Gonzaga, DeMatha stand out at Cancer Research Classic; Princeton Day works overtime


Kris Jenkins and top-ranked Gonzaga made a statement on national television with their win over Salesian (Cali.). (Doug Kapustin/FOR THE WASHINGTON POST)

Perhaps for Kris Jenkins, there’s something about West Virginia. For the second straight year, the Gonzaga senior forward turned in an impressive showing on the national stage of the Cancer Research Classic. Last season, Jenkins had his coming-out party of sorts, scoring 21 points while shutting down Whitney Young (Ill.) top recruit Jahlil Okafor. On Saturday, Jenkins solidified his elite status by recording 31 points and 12 rebounds in a 65-59 win against California power Salesian on ESPNU.

“Kris’ ability to rebound and control the game were tremendous,” Gonzaga Coach Steve Turner said. “I also thought our defense down the stretch was key, too.”

This time, it was Jordan Abdur-Ra’oof (12 points) who showed his defensive prowess, holding highly touted Salesian swingman Jabari Bird scoreless in the fourth quarter.

The Eagles are now 6-1 against out-of-state competition this season but starting with Tuesday’s game against St. Mary’s Ryken, Gonzaga will now shift its focus back to play in the always tough Washington Catholic Athletic Conference.

“This conference is the best in the country and there are no gimme games, so you have to bring it every night,” Turner said. “A lot of our success has come from the next guy stepping up if another guy has an off night. It’s all about 13 guys being on the same page every night. . . .

Host B.J. Koubaroulis runs through the top plays from high school basketball games in D.C., Maryland and Virginia. (Nick Plum for Synthesis/Koubaroulis LLC./The Washington Post)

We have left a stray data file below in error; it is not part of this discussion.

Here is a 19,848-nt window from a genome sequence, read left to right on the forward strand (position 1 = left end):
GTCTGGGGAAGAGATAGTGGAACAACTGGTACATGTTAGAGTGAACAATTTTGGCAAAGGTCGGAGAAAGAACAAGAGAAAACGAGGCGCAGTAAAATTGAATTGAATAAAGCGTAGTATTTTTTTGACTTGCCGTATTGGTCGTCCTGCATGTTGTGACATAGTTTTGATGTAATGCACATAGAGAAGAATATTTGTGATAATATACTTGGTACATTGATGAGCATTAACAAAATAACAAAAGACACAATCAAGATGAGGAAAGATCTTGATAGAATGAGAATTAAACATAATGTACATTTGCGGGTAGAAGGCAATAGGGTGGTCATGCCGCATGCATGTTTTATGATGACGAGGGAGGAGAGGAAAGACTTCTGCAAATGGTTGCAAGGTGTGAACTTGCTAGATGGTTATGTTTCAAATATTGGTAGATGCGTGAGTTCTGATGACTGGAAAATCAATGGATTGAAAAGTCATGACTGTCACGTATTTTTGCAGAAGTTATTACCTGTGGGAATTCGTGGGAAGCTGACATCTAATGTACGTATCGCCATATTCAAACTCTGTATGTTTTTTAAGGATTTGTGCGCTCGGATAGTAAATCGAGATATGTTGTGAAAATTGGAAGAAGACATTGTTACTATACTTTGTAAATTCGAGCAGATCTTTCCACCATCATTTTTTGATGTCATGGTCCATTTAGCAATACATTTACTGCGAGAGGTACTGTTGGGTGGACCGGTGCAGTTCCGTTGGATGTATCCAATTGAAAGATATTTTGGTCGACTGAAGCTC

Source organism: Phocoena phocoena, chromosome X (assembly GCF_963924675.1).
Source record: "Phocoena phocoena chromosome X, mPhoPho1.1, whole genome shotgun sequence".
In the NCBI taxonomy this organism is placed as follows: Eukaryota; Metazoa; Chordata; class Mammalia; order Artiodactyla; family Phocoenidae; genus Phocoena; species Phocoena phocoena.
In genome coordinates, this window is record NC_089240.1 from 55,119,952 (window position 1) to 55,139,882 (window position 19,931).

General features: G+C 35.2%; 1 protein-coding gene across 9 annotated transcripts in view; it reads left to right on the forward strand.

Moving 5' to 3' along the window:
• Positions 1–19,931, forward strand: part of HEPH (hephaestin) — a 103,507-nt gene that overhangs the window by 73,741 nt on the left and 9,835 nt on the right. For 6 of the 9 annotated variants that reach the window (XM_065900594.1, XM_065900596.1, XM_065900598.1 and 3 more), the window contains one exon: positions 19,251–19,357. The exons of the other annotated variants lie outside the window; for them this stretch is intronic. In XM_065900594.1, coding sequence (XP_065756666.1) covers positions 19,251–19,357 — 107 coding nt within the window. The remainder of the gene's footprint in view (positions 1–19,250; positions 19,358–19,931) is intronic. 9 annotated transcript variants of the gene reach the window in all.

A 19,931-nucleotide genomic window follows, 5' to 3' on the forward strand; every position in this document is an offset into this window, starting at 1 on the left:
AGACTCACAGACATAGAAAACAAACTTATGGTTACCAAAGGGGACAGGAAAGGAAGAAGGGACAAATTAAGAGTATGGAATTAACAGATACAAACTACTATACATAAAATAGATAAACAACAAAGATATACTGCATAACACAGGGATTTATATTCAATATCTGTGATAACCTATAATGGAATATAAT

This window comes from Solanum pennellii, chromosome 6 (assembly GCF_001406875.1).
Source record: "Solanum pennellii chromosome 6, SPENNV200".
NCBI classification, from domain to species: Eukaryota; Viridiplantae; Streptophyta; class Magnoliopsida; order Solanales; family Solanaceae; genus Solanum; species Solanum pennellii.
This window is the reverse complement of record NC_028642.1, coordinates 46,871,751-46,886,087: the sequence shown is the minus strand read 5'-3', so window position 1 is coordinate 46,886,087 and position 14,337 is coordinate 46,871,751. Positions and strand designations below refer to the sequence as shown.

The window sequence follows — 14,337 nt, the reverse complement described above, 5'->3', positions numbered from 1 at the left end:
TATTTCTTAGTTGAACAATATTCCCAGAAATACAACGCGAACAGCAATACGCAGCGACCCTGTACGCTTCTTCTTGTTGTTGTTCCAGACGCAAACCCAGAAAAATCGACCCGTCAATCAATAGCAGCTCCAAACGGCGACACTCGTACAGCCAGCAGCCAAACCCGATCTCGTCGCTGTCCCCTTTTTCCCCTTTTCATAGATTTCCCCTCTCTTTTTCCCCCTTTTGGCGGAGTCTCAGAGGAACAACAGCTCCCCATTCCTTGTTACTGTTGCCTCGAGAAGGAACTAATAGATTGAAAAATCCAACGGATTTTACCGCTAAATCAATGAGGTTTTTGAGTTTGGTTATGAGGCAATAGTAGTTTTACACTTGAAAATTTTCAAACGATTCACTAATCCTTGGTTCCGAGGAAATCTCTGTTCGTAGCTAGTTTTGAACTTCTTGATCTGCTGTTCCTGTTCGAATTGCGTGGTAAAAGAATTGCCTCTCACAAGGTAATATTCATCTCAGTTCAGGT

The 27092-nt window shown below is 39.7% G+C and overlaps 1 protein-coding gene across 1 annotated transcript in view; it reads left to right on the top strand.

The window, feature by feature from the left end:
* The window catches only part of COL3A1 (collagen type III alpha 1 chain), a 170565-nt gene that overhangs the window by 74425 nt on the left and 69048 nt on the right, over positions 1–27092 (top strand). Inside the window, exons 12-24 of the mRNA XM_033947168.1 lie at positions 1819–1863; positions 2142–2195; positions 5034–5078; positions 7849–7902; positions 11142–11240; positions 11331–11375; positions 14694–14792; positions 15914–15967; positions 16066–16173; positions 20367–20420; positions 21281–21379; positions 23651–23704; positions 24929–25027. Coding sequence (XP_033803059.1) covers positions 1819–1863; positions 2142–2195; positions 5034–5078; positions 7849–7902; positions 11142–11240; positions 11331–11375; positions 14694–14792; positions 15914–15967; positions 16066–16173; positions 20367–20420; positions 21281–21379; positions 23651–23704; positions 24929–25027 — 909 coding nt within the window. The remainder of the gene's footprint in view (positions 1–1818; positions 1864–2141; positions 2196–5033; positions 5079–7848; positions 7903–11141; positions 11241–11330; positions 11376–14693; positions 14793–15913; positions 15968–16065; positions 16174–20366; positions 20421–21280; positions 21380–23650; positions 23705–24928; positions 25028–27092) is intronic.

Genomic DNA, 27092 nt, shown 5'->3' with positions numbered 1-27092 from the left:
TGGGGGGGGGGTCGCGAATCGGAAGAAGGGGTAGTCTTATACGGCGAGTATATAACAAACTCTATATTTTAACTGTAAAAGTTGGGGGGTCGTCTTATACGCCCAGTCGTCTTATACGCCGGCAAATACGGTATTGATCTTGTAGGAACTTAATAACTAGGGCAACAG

Hours before Gonzaga’s win, DeMatha took the same West Virginia court by storm in an 83-64 blowout of Gill St. Bernard’s (N.J.). Corey Henson scored 25 points, including five three-pointers to pace DeMatha.

The win marked the Stags’ sixth straight win after an 0-3 start and offered signs of an evolving chemistry for a team that graduated much of its nucleus last year. At the center of this surge is BeeJay Anya, who has recovered from a sprained ankle to average 15.5 points and 15 rebounds in his last two games.

“When BeeJay sprained his ankle, he didn’t make excuses,” Stags Coach Mike Jones said. “He practiced every day that he could and now that he’s healthy, he’s gotten in better shape, which has helped him play better and show why he’s one of the best in the country.”

Jones said the Stags still aren’t at full strength, with Jairus Lyles “about 85 percent” healed from a foot injury and freshman Joe Hampton out until the end of the month.

“With us being so young, it takes time to gel as a team,” Jones said. “We’re nowhere near as good as we could be, but we’re better than we were a month ago and that’s good a thing. We’re a work in progress. I’m as confident in our team now as I was before the season.”

Storm works overtime

With the electrifying Aquille Carr running the show, Princeton Day is known for its up-tempo play. But even the Storm’s players had to catch their breath at times Saturday when they played back-to-back games.

The gauntlet began at 3:20 p.m. at Archbishop Caroll’s More Than a Basketball Showcase, where Princeton Day beat Wilson, 79-70, in front of a standing-room only crowd. The Storm quickly shuffled onto its bus to head to Riverdale for a 6:40 tip against Middleburg. Showing few signs of fatigue, the Storm led for much of their 77-69 victory.

Ironically, Princeton Day was involved in a similar scenario last month when Riverdale Baptist played a doubleheader on Dec. 15. The Crusaders lost close games that day to Christian Faith and Princeton Day.

So what was the Storm’s reward after its wild weekend? Monday practice and another game Tuesday against Capital Beltway rival Cesar Chavez.

“We accepted the challenge and our players handled it well,” Coach Van Whitfield said. “Things like this help them get ready for the next level.”

It didn’t hurt that the Storm welcomed an able body in senior Jerron Martin. The 6-foot-1 guard transferred from Bishop McNamara last week and has averaged just under 10 points since making his Storm debut against National Christian on Thursday.

“Jerron wanted to move to a better situation and we’re happy to have him,” Whitfield said. “A player like him helps take pressure off Aquille and boosts our team to a higher level.”

Brandon Parker is a sports reporter for The Washington Post.
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